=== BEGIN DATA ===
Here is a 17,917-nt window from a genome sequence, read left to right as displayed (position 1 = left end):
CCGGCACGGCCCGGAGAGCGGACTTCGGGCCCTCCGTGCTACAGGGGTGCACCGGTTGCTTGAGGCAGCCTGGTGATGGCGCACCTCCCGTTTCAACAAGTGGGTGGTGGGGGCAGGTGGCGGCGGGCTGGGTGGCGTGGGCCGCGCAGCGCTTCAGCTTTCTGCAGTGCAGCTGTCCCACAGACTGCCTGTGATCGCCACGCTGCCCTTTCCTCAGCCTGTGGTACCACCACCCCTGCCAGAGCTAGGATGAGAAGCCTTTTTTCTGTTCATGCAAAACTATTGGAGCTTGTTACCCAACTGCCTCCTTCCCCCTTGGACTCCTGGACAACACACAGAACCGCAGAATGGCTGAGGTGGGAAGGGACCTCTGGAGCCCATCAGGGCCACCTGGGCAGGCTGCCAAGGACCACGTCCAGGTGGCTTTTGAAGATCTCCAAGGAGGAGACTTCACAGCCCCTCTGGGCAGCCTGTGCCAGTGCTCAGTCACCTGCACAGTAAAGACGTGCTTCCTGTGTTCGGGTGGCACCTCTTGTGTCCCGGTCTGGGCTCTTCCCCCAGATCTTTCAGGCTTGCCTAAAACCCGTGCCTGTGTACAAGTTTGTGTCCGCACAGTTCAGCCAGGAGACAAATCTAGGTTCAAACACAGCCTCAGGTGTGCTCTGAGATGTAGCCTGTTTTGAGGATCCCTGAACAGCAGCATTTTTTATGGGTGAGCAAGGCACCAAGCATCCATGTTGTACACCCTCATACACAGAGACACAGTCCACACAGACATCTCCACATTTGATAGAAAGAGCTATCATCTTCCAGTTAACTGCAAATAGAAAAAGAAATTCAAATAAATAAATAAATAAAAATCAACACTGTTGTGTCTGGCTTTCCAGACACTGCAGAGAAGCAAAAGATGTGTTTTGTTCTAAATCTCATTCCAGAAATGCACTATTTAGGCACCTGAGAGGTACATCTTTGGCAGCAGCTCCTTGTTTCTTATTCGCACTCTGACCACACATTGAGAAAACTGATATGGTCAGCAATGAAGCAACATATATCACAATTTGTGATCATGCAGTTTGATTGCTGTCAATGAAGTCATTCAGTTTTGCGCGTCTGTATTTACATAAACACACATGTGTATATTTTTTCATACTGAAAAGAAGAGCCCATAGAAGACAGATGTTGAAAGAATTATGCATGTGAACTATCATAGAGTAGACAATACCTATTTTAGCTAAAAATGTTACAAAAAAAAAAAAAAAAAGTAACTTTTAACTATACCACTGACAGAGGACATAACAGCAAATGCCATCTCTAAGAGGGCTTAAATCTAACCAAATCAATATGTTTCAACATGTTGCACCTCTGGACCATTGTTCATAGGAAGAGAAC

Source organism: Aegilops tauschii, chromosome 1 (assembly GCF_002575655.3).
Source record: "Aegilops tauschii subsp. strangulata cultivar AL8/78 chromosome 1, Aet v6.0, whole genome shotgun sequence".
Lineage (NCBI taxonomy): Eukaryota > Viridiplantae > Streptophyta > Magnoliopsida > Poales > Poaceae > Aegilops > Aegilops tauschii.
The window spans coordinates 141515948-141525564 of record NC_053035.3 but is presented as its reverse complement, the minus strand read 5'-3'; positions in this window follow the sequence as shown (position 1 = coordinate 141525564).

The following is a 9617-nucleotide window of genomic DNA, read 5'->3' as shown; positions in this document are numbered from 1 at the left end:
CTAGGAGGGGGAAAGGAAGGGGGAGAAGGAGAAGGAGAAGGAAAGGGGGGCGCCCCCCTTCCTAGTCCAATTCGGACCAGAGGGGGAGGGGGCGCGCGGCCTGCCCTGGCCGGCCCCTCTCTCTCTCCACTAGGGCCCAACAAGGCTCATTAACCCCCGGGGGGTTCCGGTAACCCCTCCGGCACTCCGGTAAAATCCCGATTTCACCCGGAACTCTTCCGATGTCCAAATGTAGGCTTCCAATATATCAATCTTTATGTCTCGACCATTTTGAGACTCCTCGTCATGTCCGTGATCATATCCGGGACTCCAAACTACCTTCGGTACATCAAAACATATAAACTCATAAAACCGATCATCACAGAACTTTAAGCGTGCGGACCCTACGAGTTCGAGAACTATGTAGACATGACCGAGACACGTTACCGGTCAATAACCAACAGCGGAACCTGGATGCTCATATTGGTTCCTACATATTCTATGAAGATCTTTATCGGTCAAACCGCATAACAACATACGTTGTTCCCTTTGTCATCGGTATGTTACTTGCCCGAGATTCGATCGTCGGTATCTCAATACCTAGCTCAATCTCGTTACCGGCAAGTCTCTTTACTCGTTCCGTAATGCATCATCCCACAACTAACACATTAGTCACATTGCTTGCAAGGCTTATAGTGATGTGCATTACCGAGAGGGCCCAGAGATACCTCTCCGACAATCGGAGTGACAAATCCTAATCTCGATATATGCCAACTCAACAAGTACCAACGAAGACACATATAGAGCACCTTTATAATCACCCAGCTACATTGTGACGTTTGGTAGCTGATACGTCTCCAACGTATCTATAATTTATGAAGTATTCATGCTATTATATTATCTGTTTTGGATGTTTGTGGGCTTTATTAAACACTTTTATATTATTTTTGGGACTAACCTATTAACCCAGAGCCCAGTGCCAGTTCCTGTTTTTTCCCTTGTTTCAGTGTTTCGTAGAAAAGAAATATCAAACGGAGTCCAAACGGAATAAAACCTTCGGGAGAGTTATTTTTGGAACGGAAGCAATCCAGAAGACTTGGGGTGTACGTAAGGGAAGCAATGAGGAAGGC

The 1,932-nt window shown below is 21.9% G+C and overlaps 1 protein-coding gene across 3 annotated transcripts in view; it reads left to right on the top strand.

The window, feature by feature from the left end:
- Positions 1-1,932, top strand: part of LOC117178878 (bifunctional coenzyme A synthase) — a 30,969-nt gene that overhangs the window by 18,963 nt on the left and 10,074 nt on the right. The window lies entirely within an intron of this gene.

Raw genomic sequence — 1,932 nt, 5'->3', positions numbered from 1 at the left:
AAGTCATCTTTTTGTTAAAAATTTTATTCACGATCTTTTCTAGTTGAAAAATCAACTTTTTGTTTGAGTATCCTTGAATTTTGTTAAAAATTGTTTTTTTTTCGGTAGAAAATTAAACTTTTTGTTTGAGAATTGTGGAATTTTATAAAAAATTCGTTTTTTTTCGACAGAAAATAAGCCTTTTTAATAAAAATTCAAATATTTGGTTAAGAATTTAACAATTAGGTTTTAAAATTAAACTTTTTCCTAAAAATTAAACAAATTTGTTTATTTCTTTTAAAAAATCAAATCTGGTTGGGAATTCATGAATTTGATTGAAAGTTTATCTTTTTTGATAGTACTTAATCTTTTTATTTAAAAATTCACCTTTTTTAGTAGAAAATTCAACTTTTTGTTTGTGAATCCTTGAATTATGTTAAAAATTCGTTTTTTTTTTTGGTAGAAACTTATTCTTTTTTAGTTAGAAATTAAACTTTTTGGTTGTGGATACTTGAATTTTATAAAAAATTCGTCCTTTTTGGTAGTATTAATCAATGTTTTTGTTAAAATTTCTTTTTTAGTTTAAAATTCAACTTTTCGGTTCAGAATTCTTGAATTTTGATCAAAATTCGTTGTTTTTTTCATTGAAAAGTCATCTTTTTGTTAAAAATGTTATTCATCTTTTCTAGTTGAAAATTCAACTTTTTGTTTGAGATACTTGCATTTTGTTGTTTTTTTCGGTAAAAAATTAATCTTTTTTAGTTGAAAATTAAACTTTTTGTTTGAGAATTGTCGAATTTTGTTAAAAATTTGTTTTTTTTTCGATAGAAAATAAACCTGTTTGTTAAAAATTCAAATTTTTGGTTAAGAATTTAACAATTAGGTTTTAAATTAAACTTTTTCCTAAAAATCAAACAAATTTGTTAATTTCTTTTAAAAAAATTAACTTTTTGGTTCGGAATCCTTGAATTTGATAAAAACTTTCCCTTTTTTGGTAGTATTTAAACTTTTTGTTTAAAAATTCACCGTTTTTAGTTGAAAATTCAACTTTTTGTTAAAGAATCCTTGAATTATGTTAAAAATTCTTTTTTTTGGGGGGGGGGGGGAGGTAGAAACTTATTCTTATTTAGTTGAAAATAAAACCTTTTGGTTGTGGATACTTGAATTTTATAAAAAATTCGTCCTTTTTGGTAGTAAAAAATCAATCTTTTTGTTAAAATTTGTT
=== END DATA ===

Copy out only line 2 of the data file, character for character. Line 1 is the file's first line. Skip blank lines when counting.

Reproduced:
CCGGCACGGCCCGGAGAGCGGACTTCGGGCCCTCCGTGCTACAGGGGTGCACCGGTTGCTTGAGGCAGCCTGGTGATGGCGCACCTCCCGTTTCAACAAGTGGGTGGTGGGGGCAGGTGGCGGCGGGCTGGGTGGCGTGGGCCGCGCAGCGCTTCAGCTTTCTGCAGTGCAGCTGTCCCACAGACTGCCTGTGATCGCCACGCTGCCCTTTCCTCAGCCTGTGGTACCACCACCCCTGCCAGAGCTAGGATGAGAAGCCTTTTTTCTGTTCATGCAAAACTATTGGAGCTTGTTACCCAACTGCCTCCTTCCCCCTTGGACTCCTGGACAACACACAGAACCGCAGAATGGCTGAGGTGGGAAGGGACCTCTGGAGCCCATCAGGGCCACCTGGGCAGGCTGCCAAGGACCACGTCCAGGTGGCTTTTGAAGATCTCCAAGGAGGAGACTTCACAGCCCCTCTGGGCAGCCTGTGCCAGTGCTCAGTCACCTGCACAGTAAAGACGTGCTTCCTGTGTTCGGGTGGCACCTCTTGTGTCCCGGTCTGGGCTCTTCCCCCAGATCTTTCAGGCTTGCCTAAAACCCGTGCCTGTGTACAAGTTTGTGTCCGCACAGTTCAGCCAGGAGACAAATCTAGGTTCAAACACAGCCTCAGGTGTGCTCTGAGATGTAGCCTGTTTTGAGGATCCCTGAACAGCAGCATTTTTTATGGGTGAGCAAGGCACCAAGCATCCATGTTGTACACCCTCATACACAGAGACACAGTCCACACAGACATCTCCACATTTGATAGAAAGAGCTATCATCTTCCAGTTAACTGCAAATAGAAAAAGAAATTCAAATAAATAAATAAATAAAAATCAACACTGTTGTGTCTGGCTTTCCAGACACTGCAGAGAAGCAAAAGATGTGTTTTGTTCTAAATCTCATTCCAGAAATGCACTATTTAGGCACCTGAGAGGTACATCTTTGGCAGCAGCTCCTTGTTTCTTATTCGCACTCTGACCACACATTGAGAAAACTGATATGGTCAGCAATGAAGCAACATATATCACAATTTGTGATCATGCAGTTTGATTGCTGTCAATGAAGTCATTCAGTTTTGCGCGTCTGTATTTACATAAACACACATGTGTATATTTTTTCATACTGAAAAGAAGAGCCCATAGAAGACAGATGTTGAAAGAATTATGCATGTGAACTATCATAGAGTAGACAATACCTATTTTAGCTAAAAATGTTACAAAAAAAAAAAAAAAAAGTAACTTTTAACTATACCACTGACAGAGGACATAACAGCAAATGCCATCTCTAAGAGGGCTTAAATCTAACCAAATCAATATGTTTCAACATGTTGCACCTCTGGACCATTGTTCATAGGAAGAGAAC